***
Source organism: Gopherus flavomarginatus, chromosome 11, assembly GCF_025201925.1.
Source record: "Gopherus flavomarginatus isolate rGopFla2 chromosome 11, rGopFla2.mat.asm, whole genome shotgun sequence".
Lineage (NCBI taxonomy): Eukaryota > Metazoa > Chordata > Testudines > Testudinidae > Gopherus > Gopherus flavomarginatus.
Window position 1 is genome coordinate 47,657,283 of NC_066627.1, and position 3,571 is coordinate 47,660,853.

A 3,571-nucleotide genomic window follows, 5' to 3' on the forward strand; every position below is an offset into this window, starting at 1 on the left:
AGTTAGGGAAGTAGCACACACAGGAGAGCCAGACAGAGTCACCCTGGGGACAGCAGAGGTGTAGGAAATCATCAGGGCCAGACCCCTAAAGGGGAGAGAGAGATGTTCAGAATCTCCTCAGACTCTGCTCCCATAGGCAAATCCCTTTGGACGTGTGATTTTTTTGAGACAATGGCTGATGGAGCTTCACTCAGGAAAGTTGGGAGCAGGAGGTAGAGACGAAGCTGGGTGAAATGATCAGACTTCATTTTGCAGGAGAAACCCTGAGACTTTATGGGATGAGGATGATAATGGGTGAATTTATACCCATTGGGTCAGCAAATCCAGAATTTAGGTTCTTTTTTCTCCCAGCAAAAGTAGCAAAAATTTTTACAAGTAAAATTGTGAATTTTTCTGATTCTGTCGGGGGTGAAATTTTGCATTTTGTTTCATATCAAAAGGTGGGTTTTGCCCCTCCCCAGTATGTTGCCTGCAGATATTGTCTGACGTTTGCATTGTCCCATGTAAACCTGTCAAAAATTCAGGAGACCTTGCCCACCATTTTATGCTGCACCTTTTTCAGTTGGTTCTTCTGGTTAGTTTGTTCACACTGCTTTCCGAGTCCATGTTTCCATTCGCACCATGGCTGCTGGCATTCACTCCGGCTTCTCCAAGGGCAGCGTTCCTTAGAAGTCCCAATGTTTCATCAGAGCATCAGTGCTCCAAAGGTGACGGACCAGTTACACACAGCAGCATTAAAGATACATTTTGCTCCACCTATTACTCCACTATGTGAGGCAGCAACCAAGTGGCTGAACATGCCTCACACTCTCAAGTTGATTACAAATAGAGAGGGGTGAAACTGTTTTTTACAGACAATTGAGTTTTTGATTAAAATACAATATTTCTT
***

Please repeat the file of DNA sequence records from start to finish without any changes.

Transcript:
Source organism: Gopherus flavomarginatus, chromosome 11, assembly GCF_025201925.1.
Source record: "Gopherus flavomarginatus isolate rGopFla2 chromosome 11, rGopFla2.mat.asm, whole genome shotgun sequence".
Lineage (NCBI taxonomy): Eukaryota > Metazoa > Chordata > Testudines > Testudinidae > Gopherus > Gopherus flavomarginatus.
Window position 1 is genome coordinate 47,657,283 of NC_066627.1, and position 3,571 is coordinate 47,660,853.

A 3,571-nucleotide genomic window follows, 5' to 3' on the forward strand; every position below is an offset into this window, starting at 1 on the left:
AGTTAGGGAAGTAGCACACACAGGAGAGCCAGACAGAGTCACCCTGGGGACAGCAGAGGTGTAGGAAATCATCAGGGCCAGACCCCTAAAGGGGAGAGAGAGATGTTCAGAATCTCCTCAGACTCTGCTCCCATAGGCAAATCCCTTTGGACGTGTGATTTTTTTGAGACAATGGCTGATGGAGCTTCACTCAGGAAAGTTGGGAGCAGGAGGTAGAGACGAAGCTGGGTGAAATGATCAGACTTCATTTTGCAGGAGAAACCCTGAGACTTTATGGGATGAGGATGATAATGGGTGAATTTATACCCATTGGGTCAGCAAATCCAGAATTTAGGTTCTTTTTTCTCCCAGCAAAAGTAGCAAAAATTTTTACAAGTAAAATTGTGAATTTTTCTGATTCTGTCGGGGGTGAAATTTTGCATTTTGTTTCATATCAAAAGGTGGGTTTTGCCCCTCCCCAGTATGTTGCCTGCAGATATTGTCTGACGTTTGCATTGTCCCATGTAAACCTGTCAAAAATTCAGGAGACCTTGCCCACCATTTTATGCTGCACCTTTTTCAGTTGGTTCTTCTGGTTAGTTTGTTCACACTGCTTTCCGAGTCCATGTTTCCATTCGCACCATGGCTGCTGGCATTCACTCCGGCTTCTCCAAGGGCAGCGTTCCTTAGAAGTCCCAATGTTTCATCAGAGCATCAGTGCTCCAAAGGTGACGGACCAGTTACACACAGCAGCATTAAAGATACATTTTGCTCCACCTATTACTCCACTATGTGAGGCAGCAACCAAGTGGCTGAACATGCCTCACACTCTCAAGTTGATTACAAATAGAGAGGGGTGAAACTGTTTTTTACAGACAATTGAGTTTTTGATTAAAATACAATATTTCTT